787 F2d 1447 Thompson v. L Wainwright

787 F.2d 1447

William Lee THOMPSON, Petitioner-Appellant, Cross-Appellee,
Louie L. WAINWRIGHT, Secretary, Florida Department of
Corrections, Respondent-Appellee, Cross-Appellant.

No. 84-5815.

United States Court of Appeals,
Eleventh Circuit.

April 10, 1986.

Michael L. Von Zamft, Talburt, Kubicki, Bradley & Draper, Miami, Fla. (court-appointed), Diane E. Marger, Ft. Lauderdale, Fla., for petitioner-appellant, cross-appellee.

Jim Smith, Atty. Gen. of Fla., Calvin L. Fox, Asst. Atty. Gen. of Fla., Dept. of Legal Affairs, Miami, Fla., for respondent-appellee, cross-appellant.

Appeals from the United States District Court for the Southern District of Florida.

Before GODBOLD, Chief Judge, KRAVITCH and HATCHETT, Circuit Judges.

KRAVITCH, Circuit Judge:

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William Thompson, a prisoner of Florida, filed a petition for a writ of habeas corpus in the federal district court asking that his murder conviction and death sentence be set aside. After an evidentiary hearing the district court denied relief. We affirm.



The Florida Supreme Court summarized the facts of the crime in deciding Thompson's direct appeal:


The appellant Thompson, Rocco Surace, Barbara Savage, and the victim Sally Ivester were staying in a motel room. The girls were instructed to contact their homes to obtain money. The victim received only $25 after telling the others that she thought she could get $200 or $300. Both men became furious. Surace ordered the victim into the bedroom, where he took off his chain belt and began hitting her in the face. Surace then forced her to undress, after which the appellant Thompson began to strike her with the chain. Both men continued to beat and torture the victim. They rammed a chair leg into the victim's vagina, tearing the inner wall and causing internal bleeding. They repeated the process with a night stick. The victim was tortured with lit cigarettes and lighters, and was forced to eat her sanitary napkin and lick spilt beer off the floor. This was followed by further severe beatings with the chain, club, and chair leg. The beatings were interrupted only when the victim was taken to a phone booth, where she was instructed to call her mother and request additional funds. After the call, the men resumed battering the victim in the motel room. The victim died as a result of internal bleeding and multiple injuries. The murder had been witnessed by Barbara Savage, who apparently feared equivalent treatment had she tried to leave the motel room.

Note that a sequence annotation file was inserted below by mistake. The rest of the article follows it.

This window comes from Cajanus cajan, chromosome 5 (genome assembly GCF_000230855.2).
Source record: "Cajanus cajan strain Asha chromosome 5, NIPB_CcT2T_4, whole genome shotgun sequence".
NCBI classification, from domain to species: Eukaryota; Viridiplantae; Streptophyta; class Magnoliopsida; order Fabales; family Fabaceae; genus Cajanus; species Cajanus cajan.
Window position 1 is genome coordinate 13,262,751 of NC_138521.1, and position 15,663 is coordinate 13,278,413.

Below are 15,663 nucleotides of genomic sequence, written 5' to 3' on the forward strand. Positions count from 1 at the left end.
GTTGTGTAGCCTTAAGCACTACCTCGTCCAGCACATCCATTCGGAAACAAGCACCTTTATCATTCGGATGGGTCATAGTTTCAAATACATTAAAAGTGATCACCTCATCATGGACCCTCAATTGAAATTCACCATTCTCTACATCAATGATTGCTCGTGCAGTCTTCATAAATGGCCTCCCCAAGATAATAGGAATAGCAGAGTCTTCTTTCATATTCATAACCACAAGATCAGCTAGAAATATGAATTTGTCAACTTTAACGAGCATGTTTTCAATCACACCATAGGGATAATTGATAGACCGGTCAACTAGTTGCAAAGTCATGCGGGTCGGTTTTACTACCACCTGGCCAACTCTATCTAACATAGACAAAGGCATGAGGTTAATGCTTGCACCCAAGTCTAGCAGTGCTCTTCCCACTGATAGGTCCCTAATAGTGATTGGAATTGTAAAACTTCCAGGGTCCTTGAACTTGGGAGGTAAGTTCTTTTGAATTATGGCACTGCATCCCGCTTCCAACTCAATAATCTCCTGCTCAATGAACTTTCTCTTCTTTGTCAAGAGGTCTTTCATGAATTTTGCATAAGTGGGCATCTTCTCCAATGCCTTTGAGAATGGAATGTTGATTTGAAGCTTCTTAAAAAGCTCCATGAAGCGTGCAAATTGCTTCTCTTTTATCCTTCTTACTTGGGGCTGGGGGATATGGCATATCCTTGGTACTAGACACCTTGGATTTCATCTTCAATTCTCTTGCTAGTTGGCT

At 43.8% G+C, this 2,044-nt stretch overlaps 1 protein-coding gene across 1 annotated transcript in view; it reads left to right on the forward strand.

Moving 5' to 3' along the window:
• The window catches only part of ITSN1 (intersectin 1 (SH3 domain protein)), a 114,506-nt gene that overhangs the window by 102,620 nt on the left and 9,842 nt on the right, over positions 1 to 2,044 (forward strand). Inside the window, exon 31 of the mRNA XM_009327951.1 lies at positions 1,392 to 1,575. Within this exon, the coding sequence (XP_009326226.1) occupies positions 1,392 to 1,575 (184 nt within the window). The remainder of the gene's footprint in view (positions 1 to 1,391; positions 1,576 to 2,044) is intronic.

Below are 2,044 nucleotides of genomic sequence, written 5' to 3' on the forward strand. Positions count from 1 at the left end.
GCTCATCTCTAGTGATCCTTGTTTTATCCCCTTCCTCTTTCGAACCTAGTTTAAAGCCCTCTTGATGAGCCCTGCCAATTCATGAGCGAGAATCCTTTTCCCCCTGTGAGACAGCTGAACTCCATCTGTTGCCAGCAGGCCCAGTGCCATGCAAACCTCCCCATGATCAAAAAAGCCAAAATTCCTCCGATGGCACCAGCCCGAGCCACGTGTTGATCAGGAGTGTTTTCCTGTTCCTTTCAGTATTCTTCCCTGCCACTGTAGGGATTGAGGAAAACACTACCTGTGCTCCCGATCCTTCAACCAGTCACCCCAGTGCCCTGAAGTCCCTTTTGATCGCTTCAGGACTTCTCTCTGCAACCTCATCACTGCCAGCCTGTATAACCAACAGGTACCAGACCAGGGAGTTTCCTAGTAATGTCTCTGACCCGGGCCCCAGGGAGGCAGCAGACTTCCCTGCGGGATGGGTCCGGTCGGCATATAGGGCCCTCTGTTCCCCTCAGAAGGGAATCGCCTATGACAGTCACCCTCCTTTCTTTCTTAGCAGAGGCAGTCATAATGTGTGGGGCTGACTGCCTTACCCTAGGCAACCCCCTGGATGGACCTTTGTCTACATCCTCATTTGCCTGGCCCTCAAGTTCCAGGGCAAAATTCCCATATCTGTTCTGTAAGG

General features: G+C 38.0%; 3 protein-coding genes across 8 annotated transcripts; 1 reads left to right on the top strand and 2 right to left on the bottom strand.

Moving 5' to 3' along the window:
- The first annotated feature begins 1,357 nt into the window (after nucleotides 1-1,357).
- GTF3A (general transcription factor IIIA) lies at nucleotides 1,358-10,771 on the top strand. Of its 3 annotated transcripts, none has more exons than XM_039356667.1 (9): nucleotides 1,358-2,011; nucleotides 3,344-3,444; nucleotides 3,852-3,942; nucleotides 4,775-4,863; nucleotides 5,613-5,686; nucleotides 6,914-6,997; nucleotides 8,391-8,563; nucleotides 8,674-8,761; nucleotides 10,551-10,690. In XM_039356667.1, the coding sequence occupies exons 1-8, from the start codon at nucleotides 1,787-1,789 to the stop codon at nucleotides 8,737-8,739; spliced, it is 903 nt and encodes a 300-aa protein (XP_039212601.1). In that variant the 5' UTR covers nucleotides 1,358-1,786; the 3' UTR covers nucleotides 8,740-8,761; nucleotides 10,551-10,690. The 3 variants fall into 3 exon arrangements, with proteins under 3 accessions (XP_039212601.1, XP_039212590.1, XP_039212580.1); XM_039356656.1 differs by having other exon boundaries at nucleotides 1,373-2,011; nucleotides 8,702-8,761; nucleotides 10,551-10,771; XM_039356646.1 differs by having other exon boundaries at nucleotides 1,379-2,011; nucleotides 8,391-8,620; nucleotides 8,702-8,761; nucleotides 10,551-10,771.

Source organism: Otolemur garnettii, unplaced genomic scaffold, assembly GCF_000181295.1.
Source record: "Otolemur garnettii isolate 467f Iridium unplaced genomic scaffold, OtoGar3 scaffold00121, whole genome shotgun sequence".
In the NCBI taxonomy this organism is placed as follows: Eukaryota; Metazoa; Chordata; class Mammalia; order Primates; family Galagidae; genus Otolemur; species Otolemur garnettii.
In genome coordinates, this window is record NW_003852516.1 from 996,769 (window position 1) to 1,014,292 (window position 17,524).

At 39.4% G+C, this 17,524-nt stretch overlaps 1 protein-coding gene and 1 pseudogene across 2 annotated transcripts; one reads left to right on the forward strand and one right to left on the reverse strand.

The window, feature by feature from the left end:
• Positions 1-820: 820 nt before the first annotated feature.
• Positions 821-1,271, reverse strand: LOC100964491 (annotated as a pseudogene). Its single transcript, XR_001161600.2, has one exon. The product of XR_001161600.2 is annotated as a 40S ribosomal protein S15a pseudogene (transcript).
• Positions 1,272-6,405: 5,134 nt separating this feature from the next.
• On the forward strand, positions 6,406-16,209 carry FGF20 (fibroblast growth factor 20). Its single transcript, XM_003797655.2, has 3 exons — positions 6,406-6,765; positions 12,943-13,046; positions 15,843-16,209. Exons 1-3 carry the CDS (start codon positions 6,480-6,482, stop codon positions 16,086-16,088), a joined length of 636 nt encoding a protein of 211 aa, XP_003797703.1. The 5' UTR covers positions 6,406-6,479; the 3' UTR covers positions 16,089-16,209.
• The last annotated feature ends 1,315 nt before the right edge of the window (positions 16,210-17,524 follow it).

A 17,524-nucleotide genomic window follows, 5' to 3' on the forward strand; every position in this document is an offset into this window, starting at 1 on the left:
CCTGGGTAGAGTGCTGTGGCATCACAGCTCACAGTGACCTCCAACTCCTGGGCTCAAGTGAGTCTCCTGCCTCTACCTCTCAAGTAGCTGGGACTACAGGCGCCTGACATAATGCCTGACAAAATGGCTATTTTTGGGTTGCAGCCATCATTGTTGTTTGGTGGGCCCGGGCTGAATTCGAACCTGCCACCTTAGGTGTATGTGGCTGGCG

Thompson v. State, 389 So.2d 197, 198 (1980).


Thompson and Surace both pled guilty and were sentenced to death, but these pleas and sentences were set aside by the Florida Supreme Court. Thompson v. State, 351 So.2d 701 (1977); Surace v. State, 351 So.2d 702 (1977). Upon remand, Thompson again pled guilty, and again was sentenced to death. The Florida Supreme Court affirmed, 389 So.2d 197 (1980); the state courts also denied collateral relief. 410 So.2d 500 (1982). Thompson then filed a petition for habeas relief in the federal district court raising numerous grounds. He subsequently sought to amend his petition to add claims based on ineffective assistance of counsel. Because these additional claims had not been presented to the Florida courts, the district court granted a continuance to allow Thompson to exhaust the claims in state court and the state appealed. This court affirmed the district court's continuance, but also stated that the district court, in its discretion, could have accepted the state's offer to waive exhaustion with respect to the new claims. Thompson v. Wainwright, 714 F.2d 1495 (11th Cir.1983), cert. denied, 466 U.S. 962, 104 S.Ct. 2180, 80 L.Ed.2d 562 (1984). On remand, the district court accepted the waiver, and, after an evidentiary hearing, found all of Thompson's claims without merit.



Thompson contends that his counsel, Harold Solomon, was ineffective during entry of his second guilty plea and the sentencing proceeding. Solomon's representation of Thompson began after the first plea was set aside and continued through the state proceedings for collateral relief.